Avid readers who garden (or gardeners who read) in California will probably have already encountered Bob Perry’s work. His Landscape Plants for Western Regions has become a must-have for serious landscapers. For his previous fans, the appearance of his latest work, Landscape Plants for California Gardens, will be very welcome. For those who have not yet encountered Perry’s writing (he also published Trees and Shrubs for Dry California Landscapes), this volume should become a great source of information and perhaps an indispensable tool to make good landscaping choices.
Bob Perry is Professor Emeritus of Landscape Architecture at California State Polytechnic University, Pomona (Cal Poly Pomona), where he has been teaching since 1972 with a focus on water conservation and appropriate plant selection. But another stellar feature of his latest work highlights an additional talent: photography. There are 637 pages of text, and all of them have at least one colorful photograph. This is a beautiful book. It is also a very large and heavy book. High-quality paper and binding make it hefty, requiring a nice flat surface to rest it on (not one to curl up with in bed) while referencing.
The main feature is, of course, the encyclopedic “plant compendium” that references an “A-Z Listing of 2,100 Plants.” Each entry consists of an introductory paragraph about the genus (if applicable) that gives general information, including number of species, habit, and landscape requirements for the group. Then, the individual species and cultivars are briefly described with all pertinent information. Height, spread, foliage, flower characters, and comments on the best features of the plant are accompanied by three other sections of extremely condensed sources for quick reference on “Plant Climate Zones and Water Estimates,” “Plant Lists”—specific recommendations for particular characteristics of site or plant type—and “Plant Palettes,” which is subdivided again for different water requirements.
These last three sections are actually first in the book, and they may seem rather daunting at initial glance. There are pages of little charts and graphs (happily interspersed with beautiful photographs) accompanied by concise text. Taking them one at a time and applying them to a particular place can help alleviate the information overload. It is in these sections that the book seems more like a textbook, but it contains a huge amount of useful information all condensed in one central place. This is stuff that has been published before but would require some sleuthing to locate again. For example, “Reference Evapotranspiration” is a complex statistical model that has been developed to calculate just how much water plants and landscapes lose to the atmosphere. The factors involved include water loss from evaporation from the soil surface, as well as plant surfaces and transpiration—the loss of water from plants as they perform photosynthesis. Affecting these is the amount of solar radiation, air temperature, relative humidity, and wind speed of any given site. Not something most gardeners can capably estimate. The other really important feature of this section is to provide charts listing every plant that is described in the book with columns rating its “Plant Factor” (a measure of how much supplemental water it needs relative to the local conditions), its “Irrigation Group,” and the specific plant climate zone (with accompanying maps) in which it will thrive.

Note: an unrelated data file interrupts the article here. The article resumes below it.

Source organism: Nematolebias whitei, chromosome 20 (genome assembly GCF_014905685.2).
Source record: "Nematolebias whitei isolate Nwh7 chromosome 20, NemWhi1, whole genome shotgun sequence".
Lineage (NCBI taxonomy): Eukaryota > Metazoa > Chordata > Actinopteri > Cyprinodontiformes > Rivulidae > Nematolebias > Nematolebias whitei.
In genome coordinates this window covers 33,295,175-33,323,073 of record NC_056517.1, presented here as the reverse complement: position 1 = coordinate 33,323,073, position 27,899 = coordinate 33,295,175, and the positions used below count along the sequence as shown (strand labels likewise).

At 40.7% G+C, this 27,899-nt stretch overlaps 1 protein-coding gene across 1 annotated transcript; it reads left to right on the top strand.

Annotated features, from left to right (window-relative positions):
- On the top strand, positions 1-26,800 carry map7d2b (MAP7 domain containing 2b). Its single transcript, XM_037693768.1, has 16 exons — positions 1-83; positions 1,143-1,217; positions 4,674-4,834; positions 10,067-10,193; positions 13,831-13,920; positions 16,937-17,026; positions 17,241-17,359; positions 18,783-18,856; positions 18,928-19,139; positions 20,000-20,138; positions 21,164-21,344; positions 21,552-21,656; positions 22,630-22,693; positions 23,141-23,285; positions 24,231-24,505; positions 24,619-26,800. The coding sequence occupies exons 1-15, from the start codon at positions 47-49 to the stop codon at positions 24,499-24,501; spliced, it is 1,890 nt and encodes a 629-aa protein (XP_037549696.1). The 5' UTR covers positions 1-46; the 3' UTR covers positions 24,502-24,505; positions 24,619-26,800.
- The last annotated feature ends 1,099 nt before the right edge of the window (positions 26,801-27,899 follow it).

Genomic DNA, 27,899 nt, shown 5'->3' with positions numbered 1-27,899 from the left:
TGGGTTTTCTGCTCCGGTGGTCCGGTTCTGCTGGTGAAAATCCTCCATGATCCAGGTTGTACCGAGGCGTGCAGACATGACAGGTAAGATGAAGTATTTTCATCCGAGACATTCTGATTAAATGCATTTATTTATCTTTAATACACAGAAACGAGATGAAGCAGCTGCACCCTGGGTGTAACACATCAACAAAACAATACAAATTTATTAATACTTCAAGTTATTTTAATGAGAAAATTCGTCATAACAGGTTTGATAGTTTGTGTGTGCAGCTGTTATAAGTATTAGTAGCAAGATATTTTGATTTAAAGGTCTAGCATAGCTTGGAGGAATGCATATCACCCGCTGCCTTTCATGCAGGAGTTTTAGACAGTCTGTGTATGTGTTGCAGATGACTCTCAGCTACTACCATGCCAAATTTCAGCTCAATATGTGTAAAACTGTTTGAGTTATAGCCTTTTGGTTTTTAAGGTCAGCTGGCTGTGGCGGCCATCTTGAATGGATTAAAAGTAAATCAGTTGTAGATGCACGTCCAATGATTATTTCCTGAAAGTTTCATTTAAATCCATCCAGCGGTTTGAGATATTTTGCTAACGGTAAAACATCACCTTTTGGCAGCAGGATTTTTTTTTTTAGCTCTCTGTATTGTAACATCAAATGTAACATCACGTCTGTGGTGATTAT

In addition, “Section Two—Plant Lists” is simply a compilation of a lifetime of landscape experience with specific plants sorted into logical landscape uses. Lists of “California Native Plants,” “Mediterranean Garden Plants,” and more accompany lists segregated by plant type—“Flowering Shrubs,” for example, and “Plant Functions and Aesthetics.” Need a tree for your courtyard or patio, a plant that has fragrant flowers or leaves, or one with colorful fall foliage? Plants with these attributes are listed for your consideration.
“Section Three—Plant Palettes” really gets to the nitty gritty. There are two subheadings dividing the contents into plants that require regular water and reduced summer water (heed the definitions). Other subdivisions within these have headings titled with the name of a particular plant. This naming convention is not necessarily intuitive, but the “palettes” themselves have cohesion. Each has a “design purpose, climate zone suitability, aesthetic character, and moisture need.” These combinations are useful in organizing plants within a similar irrigation scheme (hydrozone, in the parlance of landscape design), as well as combining them according to complementary form and color schemes. This may be more useful for professionals, but novice gardeners will find much to inspire them, as well.
Bob Perry’s Landscape Plants for California Gardens (2010) is available through the publisher at landdesignpublishing.com.